I wonder why people want to catch us. What’s in it for them?

When I trained in Orientation and Mobility, I learned that “blindness” encompasses a whole continuum of varying degrees of sight to no sight. A lot of people are visually-impaired and no one even knows their struggle because they have enough vision to get around without a cane or a guide dog. But the struggle is real.

Yes, some people can make eye contact. Some can’t.

Some can look you straight in the eye one moment then turn around and spill a large glass of water the next. There’s a gap in their peripheral, or side, vision. Some can see where you’re standing, but not your hands. So you go to shake a hand and the person stands there unaware. “What a snob,” the thought is. Another gap.

In Erie, Pennsylvania, where I live, there are about 290,000 citizens. 15 % of those people are legally blind. That means there are about 43,500 people who cannot see what a typical person should be able to see. That’s a lot of people!

I never minded people thinking I was clumsy or air-headed. It was an easy blame. It was much harder to admit I couldn’t see. Maybe you know someone who is having some struggles. Maybe it’s his or her vision. Be kind. And if you see someone with a cane, don’t “test” them. Don’t “wonder.” It’s hard to pick up a cane, believe me.  If I wanted attention or a free bus pass, I could solve that in other ways.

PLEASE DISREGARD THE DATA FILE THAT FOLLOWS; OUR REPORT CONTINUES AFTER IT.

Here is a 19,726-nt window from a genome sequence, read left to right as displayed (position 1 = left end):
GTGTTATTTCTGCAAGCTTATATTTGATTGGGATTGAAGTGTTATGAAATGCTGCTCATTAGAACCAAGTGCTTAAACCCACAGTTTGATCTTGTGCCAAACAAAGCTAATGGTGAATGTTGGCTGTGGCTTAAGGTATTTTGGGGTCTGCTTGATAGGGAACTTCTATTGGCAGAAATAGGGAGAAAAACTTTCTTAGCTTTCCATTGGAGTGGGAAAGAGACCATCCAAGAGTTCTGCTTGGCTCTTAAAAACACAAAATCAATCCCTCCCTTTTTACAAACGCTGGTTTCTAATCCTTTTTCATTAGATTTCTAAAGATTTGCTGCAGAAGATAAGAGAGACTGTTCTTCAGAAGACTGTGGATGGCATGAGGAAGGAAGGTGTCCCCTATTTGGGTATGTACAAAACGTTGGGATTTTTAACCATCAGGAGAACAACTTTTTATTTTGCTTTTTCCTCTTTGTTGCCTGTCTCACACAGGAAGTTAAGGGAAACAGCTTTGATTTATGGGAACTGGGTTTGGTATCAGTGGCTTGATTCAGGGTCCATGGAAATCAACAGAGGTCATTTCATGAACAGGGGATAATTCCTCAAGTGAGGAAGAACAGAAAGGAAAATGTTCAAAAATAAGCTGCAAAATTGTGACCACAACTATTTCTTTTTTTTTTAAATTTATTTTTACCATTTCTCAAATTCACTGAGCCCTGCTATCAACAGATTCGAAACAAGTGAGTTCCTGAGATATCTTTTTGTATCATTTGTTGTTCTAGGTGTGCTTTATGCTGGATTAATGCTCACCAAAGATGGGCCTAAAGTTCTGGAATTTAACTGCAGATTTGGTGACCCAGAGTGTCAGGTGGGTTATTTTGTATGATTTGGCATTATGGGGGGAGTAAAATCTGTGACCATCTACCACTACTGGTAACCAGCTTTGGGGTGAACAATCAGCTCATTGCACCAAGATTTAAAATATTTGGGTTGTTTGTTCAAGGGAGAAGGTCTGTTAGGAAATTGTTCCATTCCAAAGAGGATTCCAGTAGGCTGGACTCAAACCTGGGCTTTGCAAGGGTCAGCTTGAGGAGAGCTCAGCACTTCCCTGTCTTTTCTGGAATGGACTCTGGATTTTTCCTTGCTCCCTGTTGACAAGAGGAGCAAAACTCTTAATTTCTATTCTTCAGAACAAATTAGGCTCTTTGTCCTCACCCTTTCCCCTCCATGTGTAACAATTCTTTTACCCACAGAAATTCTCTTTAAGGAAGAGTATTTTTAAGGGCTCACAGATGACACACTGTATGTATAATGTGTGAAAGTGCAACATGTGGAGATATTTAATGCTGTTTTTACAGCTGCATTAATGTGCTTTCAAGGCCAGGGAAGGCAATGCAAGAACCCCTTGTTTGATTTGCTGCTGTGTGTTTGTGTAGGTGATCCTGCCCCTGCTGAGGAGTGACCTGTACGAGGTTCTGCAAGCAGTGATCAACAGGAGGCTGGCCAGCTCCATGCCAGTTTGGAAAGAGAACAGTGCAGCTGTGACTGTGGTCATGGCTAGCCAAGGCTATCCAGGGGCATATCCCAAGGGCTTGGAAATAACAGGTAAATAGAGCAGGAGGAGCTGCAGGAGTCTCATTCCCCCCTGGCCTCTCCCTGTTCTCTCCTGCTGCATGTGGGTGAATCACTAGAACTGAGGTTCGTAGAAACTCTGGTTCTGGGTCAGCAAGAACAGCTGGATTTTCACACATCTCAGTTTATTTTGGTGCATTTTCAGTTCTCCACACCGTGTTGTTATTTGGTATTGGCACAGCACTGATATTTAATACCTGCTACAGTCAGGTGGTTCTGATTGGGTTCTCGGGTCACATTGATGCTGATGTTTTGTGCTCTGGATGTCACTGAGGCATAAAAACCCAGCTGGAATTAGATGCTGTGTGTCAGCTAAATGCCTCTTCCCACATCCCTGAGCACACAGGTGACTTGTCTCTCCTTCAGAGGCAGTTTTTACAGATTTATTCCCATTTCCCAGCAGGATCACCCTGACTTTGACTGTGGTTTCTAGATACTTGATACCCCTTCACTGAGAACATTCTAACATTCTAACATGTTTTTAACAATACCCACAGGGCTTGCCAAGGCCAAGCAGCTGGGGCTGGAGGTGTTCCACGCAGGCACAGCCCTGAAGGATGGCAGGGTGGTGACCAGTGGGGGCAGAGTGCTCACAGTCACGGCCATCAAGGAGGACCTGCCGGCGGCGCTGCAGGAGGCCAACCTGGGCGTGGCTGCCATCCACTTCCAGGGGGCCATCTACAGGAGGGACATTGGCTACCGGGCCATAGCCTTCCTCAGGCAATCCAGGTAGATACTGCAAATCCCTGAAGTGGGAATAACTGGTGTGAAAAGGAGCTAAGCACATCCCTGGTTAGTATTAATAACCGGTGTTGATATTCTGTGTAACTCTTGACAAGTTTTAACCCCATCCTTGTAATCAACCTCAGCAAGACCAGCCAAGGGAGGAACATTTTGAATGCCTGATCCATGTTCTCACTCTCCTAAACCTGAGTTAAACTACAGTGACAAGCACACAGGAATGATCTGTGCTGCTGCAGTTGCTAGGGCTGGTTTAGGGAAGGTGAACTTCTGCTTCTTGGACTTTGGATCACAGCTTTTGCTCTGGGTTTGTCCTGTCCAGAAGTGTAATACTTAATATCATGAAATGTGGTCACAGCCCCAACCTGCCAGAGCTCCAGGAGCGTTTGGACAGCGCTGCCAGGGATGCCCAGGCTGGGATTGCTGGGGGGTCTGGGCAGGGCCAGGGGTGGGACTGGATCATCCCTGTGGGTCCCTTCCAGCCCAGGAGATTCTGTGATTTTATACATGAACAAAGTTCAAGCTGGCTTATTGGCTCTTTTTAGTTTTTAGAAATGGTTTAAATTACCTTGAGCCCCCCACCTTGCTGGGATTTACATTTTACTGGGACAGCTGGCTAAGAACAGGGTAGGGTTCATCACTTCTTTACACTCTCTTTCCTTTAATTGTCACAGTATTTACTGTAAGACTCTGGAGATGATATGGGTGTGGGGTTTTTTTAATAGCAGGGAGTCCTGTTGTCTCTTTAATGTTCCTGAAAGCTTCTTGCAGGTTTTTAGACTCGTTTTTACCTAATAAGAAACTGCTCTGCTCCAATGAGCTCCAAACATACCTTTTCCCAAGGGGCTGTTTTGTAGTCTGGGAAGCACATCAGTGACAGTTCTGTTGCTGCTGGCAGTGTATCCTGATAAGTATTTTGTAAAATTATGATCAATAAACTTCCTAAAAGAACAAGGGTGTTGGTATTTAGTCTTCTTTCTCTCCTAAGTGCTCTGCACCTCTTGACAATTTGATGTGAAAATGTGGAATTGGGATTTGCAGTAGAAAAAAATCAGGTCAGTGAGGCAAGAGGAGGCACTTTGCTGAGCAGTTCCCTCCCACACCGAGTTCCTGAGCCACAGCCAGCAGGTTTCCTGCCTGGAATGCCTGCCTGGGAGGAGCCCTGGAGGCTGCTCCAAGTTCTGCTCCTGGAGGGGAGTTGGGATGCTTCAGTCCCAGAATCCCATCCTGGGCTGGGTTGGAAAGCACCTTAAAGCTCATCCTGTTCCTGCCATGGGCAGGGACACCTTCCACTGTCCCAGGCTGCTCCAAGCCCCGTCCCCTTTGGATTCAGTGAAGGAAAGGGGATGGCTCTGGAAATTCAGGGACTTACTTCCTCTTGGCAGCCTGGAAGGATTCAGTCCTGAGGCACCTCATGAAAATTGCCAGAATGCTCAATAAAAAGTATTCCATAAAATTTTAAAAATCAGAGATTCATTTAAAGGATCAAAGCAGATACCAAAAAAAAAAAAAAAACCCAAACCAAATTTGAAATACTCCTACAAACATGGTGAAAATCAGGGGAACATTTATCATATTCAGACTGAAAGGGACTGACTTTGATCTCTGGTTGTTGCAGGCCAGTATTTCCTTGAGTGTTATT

Today’s truth: blindness is a continuum with a large span between legally blind and completely blind. There is no one look to being blind. – you can tweet this.

Do you know anyone who is visually-impaired or blind? If you could ask them one question about their vision, what would it be?


Amy Bovaird is an educator, an inspirational speaker and author of the bestselling memoir, Mobility Matters: Stepping Out in Faith. Although Amy suffers from a dual —progressive vision and hearing loss—she continues to enjoy running, hiking and traveling. She also supports local and national animal rescue organizations. Amy blogs about international travel and the challenges she faces as she loses more vision and hearing. But more importantly, she shares the lessons God reveals to her through her difficulties. You can read about her experiences at
Other ways to connect with Amy:

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Amazon kindle, paperback and Large Print

Signed copy of book

Audio sample (book coming soon!)